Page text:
--- Fed.Cl. ----, 2011 WL 5600535 (Fed.Cl.)
United States Court of Federal Claims.
IOWA TRIBE OF KANSAS AND NEBRASKA, Plaintiff,
The UNITED STATES, Defendant.
No. 06–920 L.
Nov. 17, 2011.
Brian J. Leinbach, Engstrom, Lipscomb & Lack, Los Angeles, CA, for Plaintiff.
Michael D. Thorp, Trial Attorney, Natural Resources Section, Environment and Natural Resources Division, United States Department of Justice, Washington, DC, for Defendant.
*1 Plaintiff Iowa Tribe of Kansas and Nebraska (“Plaintiff” or “Tribe”) filed this case on December 28, 2006, seeking damages for the United States' alleged mismanagement of the Tribe's trust funds and resources. On November 7, 2006, Plaintiff had filed a similar complaint in the United States District Court for the District of Columbia (“District Court”) seeking to compel the United States to provide a complete historical accounting of Plaintiff's trust assets. There is no question that, absent the District Court suit, this Court would have jurisdiction over Plaintiff's claims under the Tucker Act, 28 U.S.C. § 1491 (2006) , and the Indian Tucker Act, 28 U .S.C. § 1505 (2006) . The issue is whether 28 U.S.C. § 1500 (2006) , which provides that this Court “shall not have jurisdiction of any claim for or in respect to which the plaintiff ... has pending in any other court any suit or process against the [Government],” operates to deprive this Court of jurisdiction.
The Court finds that Plaintiff's claim for damages arising out of the mismanagement of its trust assets is based on substantially the same operative facts as its District Court claim for an equitable accounting of the same trust assets. Because the two suits arise out of the same acts of alleged mismanagement and breaches of duty, the Court concludes that the suits are for or in respect to the same claim. Because it is undisputed that the District Court suit was pending at the time this case was filed, the Court must grant the Government's motion to dismiss for lack of jurisdiction.
The United States, through the Department of the Interior's Bureau of Indian Affairs (“BIA”), maintains trusts for the benefit of various Native American tribes. The BIA manages and administers the trusts, which hold tribal land and resources, and any funds derived therefrom, for the benefit of each tribe. The Tribe is the beneficial owner of land and natural resources within its Reservation, which is located in Kansas and Nebraska. Compl. ¶ 15. The United States holds the land and natural resources, as well as certain monies and other assets, in trust for the Tribe. Id.
On November 7, 2006, Plaintiff filed a complaint FN1 in the District Court seeking to compel the Government to provide a complete historical accounting of the Tribe's trust assets. On December 28, 2006, the Tribe file this suit seeking damages for the Government's mismanagement of its trust assets. FN2 On February 22, 2007, the Court granted the parties' joint motion for a stay pending developments relating to accounting issues in the District Court case. Order, Feb. 22, 2007; Jt. Mot. for Stay, Feb. 21.2007. The four-month stay was extended a number of times, until the Government raised the issue of subject matter jurisdiction in June 2011. The Court lifted the stay to determine whether it had jurisdiction, and the parties briefed the issue.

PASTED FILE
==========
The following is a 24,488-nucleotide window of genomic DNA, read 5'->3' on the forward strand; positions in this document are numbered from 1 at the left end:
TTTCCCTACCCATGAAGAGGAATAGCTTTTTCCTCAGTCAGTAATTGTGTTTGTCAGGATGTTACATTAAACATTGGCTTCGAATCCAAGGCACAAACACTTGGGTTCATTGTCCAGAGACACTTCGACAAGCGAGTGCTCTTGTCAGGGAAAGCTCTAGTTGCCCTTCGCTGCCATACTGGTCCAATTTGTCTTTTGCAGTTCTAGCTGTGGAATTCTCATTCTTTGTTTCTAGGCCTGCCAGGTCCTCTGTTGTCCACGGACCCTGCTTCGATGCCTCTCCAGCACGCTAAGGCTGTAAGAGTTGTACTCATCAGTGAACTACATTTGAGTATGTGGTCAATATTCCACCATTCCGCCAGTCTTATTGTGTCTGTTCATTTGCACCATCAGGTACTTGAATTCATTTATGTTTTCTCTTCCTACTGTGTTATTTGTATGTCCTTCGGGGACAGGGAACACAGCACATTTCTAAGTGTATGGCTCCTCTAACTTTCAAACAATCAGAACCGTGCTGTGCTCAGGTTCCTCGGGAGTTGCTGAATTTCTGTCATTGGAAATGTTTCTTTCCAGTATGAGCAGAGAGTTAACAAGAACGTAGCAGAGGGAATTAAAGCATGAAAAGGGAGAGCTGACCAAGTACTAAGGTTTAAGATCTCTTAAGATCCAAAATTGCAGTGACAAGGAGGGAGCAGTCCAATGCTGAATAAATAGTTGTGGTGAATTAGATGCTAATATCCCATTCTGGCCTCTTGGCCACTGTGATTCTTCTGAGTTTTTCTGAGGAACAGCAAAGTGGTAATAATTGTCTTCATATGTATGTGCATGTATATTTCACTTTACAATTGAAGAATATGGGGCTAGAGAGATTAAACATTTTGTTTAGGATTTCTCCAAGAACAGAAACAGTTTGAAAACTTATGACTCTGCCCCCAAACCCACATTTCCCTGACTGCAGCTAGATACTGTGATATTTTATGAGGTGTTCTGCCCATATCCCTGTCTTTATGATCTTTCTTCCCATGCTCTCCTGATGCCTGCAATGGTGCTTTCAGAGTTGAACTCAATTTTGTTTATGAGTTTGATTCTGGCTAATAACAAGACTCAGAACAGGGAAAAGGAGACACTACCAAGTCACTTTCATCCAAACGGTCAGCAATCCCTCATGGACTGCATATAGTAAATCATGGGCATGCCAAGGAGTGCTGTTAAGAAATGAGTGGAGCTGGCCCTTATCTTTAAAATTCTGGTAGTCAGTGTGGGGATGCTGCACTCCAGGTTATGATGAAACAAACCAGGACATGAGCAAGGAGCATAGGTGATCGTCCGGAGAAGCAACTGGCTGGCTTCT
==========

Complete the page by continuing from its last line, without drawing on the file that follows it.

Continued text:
FN1. See Iowa Tribe of Kansas and Nebraska v. Kempthorne, No. 06–CV–1899 (D.D.C. Nov. 7, 2006).
FN2. Around this time, numerous other Native American Tribes were filing similar lawsuits in the district courts and the CFC. See Tohono O‘Odham Nation v. United States, 79 Fed. Cl. 645, 646 (2007) , rev'd, 559 F.3d 1284 (Fed.Cir.2009) , rev'd, 131 S.Ct. 1723 (2011) (the Supreme Court affirmed the CFC decision).
On June 14, 2011, the Government filed a Motion to Dismiss under Rules 12(b)(1) and 12(h)(3) of the Rules of the Court of Federal Claims. The Government contends that, under § 1500 and United States v. Tohono O ‘Odham Nation, 131 S.Ct. 1723 (2011), the United States Court of Federal Claims (“CFC”) lacks subject matter jurisdiction over the Plaintiff's suit because it is “for or in respect to” claims pending before the District Court. According to the Government, “two suits are for or in respect to the same claim,” precluding jurisdiction in the CFC, if they are “based on substantially the same operative facts, regardless of the relief sought in each suit.” Def.'s Mot. Dismiss at 1.
*2 Plaintiff responds that its two suits are not based on “substantially the same operative facts” because its District Court suit is to compel a complete and accurate historical accounting of the Tribe's trust fund, while this suit is for money damages resulting from the Government's mismanagement of the Tribe's land and resources. Plaintiff argues that § 1500 is not applicable because the District Court claim is focused on the “narrowly defined duty to provide a historical accounting of trust activity,” while this case is focused on breaches of completely different trust duties. Pl.'s Resp. at 5, 7.
A. Tohono Clarified the Meaning of the Phrase “For or in Respect to the Same Claim” in § 1500
Congress has prohibited this Court from exercising jurisdiction over a claim when a plaintiff has filed and “has pending” FN3 another lawsuit “for or in respect to” the same claim in another court. That jurisdictional bar is set forth in § 1500 , which provides that, “The [CFC] shall not have jurisdiction of any claim for or in respect to which the plaintiff ... has pending in any other court any suit or process against the [Government].” Section 1500 does not define the broad terms which it contains. As relevant here, the statute does not define what it means for two lawsuits to be “for or in respect to” the same claim. The proper interpretation and application of this phrase is the issue presented in this case.